A recent Monkey Cage piece by political scientists Jesse Richman and David Earnest, which suggested that non-citizen voting could decide the 2014 Election, received considerable media attention over the weekend. In particular, columns such as Breitbart.com’s “Study: Voting by Non-Citizens Tips Balance for Democrats” and the National Review’s “Jaw-Dropping Study Claims Large Numbers of Non-Citizens Vote in U.S” cited results from the authors’ forthcoming Electoral Studies article to confirm conservatives’ worst fears about voter fraud in the United States. A number of academics and commentators have already expressedskepticism about the paper’s assumptions and conclusions, though. In aseries of tweets, New York Times columnist Nate Cohn focused his criticism on Richman et al’s use of Cooperative Congressional Election Study data to make inferences about the non-citizen voting population. That critique has some merit, too. The 2008 and 2010 CCES surveyed large opt-in Internet samples constructed by the polling firm YouGov to be nationally representative of the adult citizen population. Consequently, the assumption that non-citizens, who volunteered to take online surveys administered in English about American politics, would somehow be representative of the entire non-citizen population seems tenuous at best.
Perhaps a bigger problem with utilizing CCES data to make claims about the non-citizen voting in the United States is that some respondents might have mistakenly misreported their citizenship status on this survey (e.g. response error). For, as Richman et al. state in their Electoral Studies article, “If most or all of the ‘non-citizens’ who indicated that they voted were in fact citizens who accidentally misstated their citizenship status, then the data would have nothing to contribute concerning the frequency of non-citizen voting.” In fact, any response error in self-reported citizenship status could have substantially altered the authors’ conclusions because they were only able to validate the votes of five respondents who claimed to be non-citizen voters in the 2008 CCES.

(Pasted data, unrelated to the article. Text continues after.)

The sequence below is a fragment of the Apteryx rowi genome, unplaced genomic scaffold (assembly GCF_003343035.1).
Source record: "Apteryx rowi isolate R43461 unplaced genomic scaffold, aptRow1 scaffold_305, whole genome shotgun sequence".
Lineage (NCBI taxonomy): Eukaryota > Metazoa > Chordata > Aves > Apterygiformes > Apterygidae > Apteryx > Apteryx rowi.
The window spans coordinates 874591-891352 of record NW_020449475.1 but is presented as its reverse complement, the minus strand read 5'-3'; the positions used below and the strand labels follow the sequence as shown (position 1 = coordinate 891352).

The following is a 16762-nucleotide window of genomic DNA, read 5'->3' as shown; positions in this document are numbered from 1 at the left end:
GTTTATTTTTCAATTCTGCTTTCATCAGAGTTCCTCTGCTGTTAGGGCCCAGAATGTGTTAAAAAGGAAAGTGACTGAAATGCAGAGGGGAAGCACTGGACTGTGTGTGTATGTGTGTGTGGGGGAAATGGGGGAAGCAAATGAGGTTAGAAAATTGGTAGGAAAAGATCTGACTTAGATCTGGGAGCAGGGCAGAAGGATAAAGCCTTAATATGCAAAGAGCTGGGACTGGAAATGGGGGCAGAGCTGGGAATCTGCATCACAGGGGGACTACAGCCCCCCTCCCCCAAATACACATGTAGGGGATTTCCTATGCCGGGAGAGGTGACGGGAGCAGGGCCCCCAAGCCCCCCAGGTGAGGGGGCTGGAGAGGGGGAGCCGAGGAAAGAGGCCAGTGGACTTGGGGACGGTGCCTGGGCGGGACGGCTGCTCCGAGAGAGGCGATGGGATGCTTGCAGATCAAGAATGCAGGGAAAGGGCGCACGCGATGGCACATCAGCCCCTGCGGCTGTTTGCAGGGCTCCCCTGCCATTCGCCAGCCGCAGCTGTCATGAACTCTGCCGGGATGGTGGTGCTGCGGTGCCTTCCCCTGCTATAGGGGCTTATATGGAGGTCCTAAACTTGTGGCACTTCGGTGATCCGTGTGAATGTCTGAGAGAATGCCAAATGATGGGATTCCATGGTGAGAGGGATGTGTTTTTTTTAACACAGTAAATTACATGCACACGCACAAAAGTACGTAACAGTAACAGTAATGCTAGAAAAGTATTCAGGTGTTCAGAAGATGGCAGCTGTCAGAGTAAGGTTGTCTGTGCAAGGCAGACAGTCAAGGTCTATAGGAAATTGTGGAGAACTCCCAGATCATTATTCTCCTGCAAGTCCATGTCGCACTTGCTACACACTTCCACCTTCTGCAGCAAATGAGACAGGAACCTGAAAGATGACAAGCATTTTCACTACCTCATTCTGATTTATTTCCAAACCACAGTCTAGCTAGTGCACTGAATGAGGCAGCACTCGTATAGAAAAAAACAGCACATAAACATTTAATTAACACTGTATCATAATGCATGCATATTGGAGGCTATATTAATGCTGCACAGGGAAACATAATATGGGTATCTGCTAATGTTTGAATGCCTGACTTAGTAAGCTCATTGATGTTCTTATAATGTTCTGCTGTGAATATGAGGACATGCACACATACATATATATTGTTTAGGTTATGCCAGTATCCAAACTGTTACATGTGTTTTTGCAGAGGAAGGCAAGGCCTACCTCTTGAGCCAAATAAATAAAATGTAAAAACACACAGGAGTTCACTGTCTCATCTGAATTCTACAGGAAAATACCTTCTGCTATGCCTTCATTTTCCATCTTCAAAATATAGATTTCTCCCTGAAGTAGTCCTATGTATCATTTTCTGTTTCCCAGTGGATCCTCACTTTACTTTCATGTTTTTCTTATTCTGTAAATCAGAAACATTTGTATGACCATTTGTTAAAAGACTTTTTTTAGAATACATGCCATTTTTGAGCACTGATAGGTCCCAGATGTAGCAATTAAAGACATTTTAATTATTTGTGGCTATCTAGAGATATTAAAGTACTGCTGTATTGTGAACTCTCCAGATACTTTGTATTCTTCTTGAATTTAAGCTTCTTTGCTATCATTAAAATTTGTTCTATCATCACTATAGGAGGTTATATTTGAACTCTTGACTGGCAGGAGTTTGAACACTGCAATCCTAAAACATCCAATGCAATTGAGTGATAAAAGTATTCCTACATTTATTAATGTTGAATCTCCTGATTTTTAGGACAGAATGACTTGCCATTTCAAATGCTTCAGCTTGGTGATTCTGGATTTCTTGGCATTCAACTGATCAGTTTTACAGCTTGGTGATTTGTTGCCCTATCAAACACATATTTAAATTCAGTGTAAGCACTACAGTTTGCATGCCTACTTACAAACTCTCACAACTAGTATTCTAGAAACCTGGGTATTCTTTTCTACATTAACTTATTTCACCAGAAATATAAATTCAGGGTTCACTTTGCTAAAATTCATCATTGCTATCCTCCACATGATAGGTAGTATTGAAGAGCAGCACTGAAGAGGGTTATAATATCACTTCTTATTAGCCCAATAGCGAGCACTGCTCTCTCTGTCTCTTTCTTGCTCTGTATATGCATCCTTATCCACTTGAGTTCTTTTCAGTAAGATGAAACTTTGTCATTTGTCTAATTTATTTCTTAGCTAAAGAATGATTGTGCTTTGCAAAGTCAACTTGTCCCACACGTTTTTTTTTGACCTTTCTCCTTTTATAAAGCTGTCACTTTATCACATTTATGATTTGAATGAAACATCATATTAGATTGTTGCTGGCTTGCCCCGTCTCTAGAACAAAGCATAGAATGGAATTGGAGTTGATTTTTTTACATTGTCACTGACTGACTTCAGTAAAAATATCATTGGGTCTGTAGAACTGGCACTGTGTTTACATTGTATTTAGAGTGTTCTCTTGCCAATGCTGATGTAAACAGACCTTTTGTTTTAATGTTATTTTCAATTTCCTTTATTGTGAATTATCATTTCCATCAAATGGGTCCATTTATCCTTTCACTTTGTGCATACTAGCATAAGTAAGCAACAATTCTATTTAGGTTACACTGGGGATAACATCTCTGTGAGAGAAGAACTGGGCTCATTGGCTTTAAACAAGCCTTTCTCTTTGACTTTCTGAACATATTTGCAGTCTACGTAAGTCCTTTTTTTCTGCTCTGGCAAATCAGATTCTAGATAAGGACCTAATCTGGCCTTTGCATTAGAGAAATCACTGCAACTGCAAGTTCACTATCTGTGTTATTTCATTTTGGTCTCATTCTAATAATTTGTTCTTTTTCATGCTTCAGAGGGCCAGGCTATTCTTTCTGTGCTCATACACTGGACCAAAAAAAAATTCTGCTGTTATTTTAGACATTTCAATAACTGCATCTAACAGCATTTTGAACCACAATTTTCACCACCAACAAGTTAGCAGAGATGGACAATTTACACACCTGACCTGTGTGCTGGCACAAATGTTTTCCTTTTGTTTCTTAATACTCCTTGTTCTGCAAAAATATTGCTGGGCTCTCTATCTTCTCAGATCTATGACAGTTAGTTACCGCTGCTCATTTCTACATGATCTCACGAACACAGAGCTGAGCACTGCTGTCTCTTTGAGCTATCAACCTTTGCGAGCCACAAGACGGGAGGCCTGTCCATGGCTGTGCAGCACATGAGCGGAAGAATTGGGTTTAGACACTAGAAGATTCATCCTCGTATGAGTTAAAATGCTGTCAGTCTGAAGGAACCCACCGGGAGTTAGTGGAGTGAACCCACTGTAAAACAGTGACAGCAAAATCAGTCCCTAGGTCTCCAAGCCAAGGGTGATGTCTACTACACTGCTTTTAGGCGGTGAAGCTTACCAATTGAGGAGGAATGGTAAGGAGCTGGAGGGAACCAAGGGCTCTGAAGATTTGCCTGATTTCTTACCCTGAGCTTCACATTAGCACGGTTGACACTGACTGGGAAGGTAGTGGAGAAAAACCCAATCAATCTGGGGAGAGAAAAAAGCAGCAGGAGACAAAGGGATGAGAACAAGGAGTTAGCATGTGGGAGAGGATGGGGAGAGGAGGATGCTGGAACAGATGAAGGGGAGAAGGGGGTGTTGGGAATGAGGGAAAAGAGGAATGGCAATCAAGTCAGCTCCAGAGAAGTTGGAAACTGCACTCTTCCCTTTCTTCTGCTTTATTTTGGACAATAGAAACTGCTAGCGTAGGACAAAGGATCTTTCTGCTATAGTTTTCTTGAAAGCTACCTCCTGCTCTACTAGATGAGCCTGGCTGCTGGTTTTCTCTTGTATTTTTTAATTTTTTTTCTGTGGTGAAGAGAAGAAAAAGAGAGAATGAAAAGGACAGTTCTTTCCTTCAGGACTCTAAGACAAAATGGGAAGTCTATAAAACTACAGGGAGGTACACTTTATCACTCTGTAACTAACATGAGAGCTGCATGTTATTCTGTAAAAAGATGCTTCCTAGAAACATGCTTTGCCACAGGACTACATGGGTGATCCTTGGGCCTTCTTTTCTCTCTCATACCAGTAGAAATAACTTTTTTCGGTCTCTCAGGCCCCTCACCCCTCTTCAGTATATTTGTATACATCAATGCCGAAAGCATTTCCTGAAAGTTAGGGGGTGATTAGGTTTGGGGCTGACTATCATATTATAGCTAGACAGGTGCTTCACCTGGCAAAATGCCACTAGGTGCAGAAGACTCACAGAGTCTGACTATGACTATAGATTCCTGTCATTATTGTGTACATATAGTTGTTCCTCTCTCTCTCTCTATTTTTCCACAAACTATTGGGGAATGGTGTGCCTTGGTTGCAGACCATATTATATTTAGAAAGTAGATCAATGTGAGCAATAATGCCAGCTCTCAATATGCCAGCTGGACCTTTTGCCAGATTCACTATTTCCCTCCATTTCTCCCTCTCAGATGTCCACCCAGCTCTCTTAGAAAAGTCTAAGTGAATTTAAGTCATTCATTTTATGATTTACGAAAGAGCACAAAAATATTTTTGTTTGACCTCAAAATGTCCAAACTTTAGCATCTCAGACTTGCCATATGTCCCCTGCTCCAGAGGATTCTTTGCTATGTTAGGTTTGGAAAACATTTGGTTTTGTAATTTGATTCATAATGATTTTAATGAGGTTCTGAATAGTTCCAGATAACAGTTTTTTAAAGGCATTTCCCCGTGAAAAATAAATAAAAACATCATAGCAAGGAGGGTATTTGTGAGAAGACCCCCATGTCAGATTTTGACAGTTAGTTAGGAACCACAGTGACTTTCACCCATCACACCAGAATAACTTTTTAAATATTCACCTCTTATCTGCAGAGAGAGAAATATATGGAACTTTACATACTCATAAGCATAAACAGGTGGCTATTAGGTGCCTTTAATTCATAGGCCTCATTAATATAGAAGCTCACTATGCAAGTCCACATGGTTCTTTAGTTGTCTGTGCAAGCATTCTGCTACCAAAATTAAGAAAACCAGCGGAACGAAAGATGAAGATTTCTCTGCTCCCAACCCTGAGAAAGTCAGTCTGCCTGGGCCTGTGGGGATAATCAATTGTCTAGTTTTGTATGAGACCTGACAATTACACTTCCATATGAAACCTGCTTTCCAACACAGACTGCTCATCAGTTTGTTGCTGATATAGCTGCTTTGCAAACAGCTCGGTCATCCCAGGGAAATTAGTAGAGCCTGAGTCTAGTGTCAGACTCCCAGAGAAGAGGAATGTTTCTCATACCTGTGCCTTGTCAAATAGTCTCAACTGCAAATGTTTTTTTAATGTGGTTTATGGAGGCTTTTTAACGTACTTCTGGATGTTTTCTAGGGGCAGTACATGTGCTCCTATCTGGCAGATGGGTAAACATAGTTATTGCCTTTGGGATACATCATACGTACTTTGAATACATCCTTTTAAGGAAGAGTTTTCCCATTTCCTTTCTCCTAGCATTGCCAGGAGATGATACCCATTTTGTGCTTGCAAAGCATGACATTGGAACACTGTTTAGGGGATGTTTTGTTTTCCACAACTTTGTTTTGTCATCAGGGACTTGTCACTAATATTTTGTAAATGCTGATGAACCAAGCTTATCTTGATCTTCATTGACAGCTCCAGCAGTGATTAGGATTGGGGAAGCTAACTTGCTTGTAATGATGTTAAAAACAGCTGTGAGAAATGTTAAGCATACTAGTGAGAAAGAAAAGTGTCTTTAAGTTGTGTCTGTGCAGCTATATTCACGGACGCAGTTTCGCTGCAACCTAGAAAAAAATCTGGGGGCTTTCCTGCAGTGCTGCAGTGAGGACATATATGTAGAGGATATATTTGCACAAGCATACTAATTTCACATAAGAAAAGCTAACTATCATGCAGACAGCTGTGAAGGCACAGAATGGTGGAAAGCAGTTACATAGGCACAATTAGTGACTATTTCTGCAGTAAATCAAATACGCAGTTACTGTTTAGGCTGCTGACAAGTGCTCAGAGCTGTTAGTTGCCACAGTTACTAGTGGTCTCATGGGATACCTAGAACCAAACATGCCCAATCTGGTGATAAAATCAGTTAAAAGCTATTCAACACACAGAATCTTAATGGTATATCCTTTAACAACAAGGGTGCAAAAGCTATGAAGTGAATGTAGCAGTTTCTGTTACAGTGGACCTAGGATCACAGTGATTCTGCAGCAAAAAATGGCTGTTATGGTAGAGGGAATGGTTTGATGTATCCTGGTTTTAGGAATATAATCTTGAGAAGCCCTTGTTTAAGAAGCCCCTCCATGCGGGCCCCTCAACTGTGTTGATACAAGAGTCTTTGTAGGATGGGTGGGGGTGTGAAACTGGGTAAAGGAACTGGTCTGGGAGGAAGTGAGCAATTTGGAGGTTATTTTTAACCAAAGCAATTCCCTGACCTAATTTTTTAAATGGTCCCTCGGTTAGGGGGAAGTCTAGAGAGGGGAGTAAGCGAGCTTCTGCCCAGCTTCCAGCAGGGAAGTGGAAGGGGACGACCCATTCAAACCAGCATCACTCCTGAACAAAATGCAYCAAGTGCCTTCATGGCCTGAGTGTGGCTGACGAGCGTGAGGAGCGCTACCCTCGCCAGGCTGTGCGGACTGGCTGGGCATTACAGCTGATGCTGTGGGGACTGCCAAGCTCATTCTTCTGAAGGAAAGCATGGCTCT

It turns out that such response error was common for self-reported non-citizens in the 2010-2012 CCES Panel Study — a survey that re-interviewed 19,533 respondents in 2012 who had currently participated in the 2010 CCES. The first table below, for instance, shows that nearly one-fifth of CCES panelists who said that they were not American citizens in 2012 actually reported being American citizens when they were originally surveyed for the 2010 CCES. Since it’s illogical for non-citizens in 2012 to have been American citizens back in 2010, it appears that a substantial number of self-reported non-citizens inaccurately reported their (non)citizenship status in the CCES surveys.